Chocolate in the Twentieth Century

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Real Chocolate: Over 50 Inspiring Recipes for Chocolate Indulgence

Real Chocolate

By Chantal Coady

Published 2003

Ironically, it was these noble Quaker ideals that laid the foundations of our now degraded industrial food production. The world most of us inhabit has too much food, largely of very dubious quality. Although there is no intrinsic reason why large-scale production should necessarily mean poor-quality products, it invariably does. Profit margins are the driving forces of these industries, and any small tweak in the manufacturing process can result in a huge increase on the bottom line.
Probably the blackest day in chocolate history came in World War II when Milton Hershey invented a special non-melting chocolate to send to American troops in the Far East in their ration packs. The innovation involved removing the cocoa butter, and replacing it with a waxy compound with a much higher melting point. The result was seized upon by chocolate manufacturers in Europe, particularly in the UK, Ireland and Denmark, and has stuck in the throats of chocolate lovers ever since. For many people, this is the norm, apart from being the only chocolate they’ve ever experienced, but a far cry from the real thing! On a happier note, in many parts of Europe the tradition of artisan food production has remained unaffected by the Industrial Revolution, particularly for chocolate-making. Although many of these traditions are under threat, there are also as many supporters. There are hundreds of small chocolate makers in France, and they can also be found readily in Spain, Italy, Austria, Germany, Belgium and Holland.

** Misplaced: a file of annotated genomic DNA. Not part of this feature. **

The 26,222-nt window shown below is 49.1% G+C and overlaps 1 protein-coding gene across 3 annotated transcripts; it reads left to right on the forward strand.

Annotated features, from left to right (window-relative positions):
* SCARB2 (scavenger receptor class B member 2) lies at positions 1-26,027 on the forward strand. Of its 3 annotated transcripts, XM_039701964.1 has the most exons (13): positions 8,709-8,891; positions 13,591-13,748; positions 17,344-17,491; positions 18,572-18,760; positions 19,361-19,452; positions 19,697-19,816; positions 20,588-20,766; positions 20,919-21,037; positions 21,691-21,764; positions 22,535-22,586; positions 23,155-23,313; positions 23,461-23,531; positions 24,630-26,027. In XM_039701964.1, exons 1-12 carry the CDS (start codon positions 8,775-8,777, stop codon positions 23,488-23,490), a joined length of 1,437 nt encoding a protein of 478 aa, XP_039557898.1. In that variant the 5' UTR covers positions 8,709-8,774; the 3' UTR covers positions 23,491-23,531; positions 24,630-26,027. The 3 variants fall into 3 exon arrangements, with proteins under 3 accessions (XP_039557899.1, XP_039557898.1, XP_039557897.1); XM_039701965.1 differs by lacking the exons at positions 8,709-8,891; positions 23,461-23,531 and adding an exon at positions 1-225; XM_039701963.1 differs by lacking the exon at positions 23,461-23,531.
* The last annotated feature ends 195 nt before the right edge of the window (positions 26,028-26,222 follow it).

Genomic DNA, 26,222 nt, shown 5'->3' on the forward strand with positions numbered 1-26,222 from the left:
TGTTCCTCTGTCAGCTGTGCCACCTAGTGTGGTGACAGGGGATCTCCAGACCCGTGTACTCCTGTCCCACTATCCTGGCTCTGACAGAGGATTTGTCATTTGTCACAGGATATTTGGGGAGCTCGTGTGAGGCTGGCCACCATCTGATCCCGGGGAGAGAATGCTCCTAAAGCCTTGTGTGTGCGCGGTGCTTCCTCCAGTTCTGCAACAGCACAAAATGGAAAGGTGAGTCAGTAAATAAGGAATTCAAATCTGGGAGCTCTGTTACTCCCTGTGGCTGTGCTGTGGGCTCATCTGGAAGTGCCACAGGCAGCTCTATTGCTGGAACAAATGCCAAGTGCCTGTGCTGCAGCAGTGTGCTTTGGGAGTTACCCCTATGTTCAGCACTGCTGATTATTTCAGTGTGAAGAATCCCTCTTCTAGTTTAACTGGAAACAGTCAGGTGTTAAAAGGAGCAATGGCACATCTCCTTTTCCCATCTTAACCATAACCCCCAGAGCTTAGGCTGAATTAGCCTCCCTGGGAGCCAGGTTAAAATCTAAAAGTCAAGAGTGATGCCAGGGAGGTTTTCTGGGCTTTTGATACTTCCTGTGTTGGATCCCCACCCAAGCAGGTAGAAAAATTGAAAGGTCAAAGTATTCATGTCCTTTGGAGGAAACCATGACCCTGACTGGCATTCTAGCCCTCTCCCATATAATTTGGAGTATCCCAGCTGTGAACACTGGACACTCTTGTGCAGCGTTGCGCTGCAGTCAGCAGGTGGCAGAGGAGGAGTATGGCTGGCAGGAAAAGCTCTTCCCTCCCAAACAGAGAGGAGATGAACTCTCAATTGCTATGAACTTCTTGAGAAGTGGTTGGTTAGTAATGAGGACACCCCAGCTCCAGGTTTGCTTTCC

But to return to the history of chocolate, I now realize it is littered with inaccuracies that have been passed from one generation to the next in an unintentional game of Chinese whispers. Each writer, trusting unquestioningly material they have gleaned from respected treatises. I am not the first writer to have fallen into this trap. Indeed, in my first book I, too, declared that the Aztecs used cinnamon to flavour their chocolate. The Spanish may have introduced them to this spice, but there is no evidence of trade between the Spice Islands of the East Indies and the Aztecs or Mayans. I am going to gloss over much of the early history of chocolate because there is finally a book, the definitive chocolate bible, The True History of Chocolate by Sophie and Michael Coe (Thames & Hudson, London 1996) which says it all, and unlike the other histories, this one has gone back to the original sources, so no danger of received fiction in this book - read it!

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